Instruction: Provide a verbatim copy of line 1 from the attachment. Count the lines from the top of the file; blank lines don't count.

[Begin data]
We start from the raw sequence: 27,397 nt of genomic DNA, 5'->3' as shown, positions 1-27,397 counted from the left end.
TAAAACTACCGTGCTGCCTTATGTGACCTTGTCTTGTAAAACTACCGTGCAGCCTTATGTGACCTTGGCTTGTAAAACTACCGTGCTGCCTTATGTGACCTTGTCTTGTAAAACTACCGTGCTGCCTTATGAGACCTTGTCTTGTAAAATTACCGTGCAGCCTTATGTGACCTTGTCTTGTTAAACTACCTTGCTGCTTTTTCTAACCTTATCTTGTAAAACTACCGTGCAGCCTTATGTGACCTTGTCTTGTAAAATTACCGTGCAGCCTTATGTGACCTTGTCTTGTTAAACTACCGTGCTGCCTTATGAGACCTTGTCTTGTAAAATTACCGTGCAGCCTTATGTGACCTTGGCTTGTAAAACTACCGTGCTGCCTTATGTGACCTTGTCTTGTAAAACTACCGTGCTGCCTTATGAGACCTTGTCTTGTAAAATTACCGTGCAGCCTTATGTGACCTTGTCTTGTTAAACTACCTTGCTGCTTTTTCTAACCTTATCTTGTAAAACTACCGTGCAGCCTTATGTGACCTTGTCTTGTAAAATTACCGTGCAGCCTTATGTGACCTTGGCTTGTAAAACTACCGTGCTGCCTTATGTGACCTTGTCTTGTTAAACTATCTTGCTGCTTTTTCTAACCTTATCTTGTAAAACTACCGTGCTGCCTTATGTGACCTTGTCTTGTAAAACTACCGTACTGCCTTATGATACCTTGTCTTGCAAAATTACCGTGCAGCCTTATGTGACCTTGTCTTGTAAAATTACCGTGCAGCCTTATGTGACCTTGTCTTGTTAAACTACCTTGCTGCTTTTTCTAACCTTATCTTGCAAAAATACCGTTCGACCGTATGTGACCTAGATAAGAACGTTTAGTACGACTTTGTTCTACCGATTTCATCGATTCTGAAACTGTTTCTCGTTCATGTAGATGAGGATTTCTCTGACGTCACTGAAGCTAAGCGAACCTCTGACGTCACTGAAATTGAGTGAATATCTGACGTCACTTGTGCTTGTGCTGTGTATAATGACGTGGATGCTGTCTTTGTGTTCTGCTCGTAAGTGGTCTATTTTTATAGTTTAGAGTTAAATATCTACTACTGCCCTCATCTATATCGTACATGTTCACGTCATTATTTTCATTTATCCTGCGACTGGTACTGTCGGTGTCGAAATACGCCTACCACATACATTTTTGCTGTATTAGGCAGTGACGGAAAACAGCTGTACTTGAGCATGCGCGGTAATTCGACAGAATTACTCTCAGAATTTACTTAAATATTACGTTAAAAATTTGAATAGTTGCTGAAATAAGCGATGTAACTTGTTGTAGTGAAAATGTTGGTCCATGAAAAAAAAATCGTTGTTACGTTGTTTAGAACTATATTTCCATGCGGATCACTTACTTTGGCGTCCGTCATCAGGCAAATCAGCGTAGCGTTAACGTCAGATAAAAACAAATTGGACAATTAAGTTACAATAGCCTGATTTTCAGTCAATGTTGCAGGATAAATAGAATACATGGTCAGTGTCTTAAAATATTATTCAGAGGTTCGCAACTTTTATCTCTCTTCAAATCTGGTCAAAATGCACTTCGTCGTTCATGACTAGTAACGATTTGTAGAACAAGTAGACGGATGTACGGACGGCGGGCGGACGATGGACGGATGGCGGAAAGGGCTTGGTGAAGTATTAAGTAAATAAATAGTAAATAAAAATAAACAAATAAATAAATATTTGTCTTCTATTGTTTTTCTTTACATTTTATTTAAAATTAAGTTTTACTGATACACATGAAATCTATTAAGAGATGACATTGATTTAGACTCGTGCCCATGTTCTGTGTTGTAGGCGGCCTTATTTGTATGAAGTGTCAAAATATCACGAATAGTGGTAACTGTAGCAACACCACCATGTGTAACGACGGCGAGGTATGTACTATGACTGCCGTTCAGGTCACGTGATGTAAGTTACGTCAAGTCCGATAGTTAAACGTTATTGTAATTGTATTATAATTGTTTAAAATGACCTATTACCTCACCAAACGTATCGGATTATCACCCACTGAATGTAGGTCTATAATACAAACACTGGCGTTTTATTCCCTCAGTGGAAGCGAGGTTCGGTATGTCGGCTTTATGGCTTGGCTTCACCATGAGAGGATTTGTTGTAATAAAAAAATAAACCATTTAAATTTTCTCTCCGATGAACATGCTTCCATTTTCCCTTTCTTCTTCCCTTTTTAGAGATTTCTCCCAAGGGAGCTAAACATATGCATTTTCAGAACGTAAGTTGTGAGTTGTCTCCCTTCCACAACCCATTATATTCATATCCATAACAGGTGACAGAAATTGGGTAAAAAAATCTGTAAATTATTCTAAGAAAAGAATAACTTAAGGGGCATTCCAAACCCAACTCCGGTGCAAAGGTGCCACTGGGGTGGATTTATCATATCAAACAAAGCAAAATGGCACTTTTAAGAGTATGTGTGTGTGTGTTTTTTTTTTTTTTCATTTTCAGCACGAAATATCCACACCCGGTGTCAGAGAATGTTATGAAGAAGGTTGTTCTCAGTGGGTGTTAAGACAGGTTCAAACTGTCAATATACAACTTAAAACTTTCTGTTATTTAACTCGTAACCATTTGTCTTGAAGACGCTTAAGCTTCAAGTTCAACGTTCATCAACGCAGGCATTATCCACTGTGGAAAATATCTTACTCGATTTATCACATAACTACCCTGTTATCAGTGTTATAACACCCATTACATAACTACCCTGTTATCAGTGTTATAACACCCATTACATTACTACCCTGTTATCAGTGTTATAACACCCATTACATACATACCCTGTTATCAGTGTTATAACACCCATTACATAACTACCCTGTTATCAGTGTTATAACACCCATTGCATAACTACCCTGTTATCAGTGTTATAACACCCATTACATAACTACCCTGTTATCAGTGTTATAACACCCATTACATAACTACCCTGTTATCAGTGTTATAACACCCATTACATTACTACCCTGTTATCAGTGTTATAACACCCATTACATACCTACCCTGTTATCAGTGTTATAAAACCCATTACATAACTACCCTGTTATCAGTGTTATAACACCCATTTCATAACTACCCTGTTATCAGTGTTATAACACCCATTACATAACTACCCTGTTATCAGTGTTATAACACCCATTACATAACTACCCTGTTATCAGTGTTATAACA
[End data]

We start from the raw sequence: 27,397 nt of genomic DNA, 5'->3' as shown, positions 1-27,397 counted from the left end.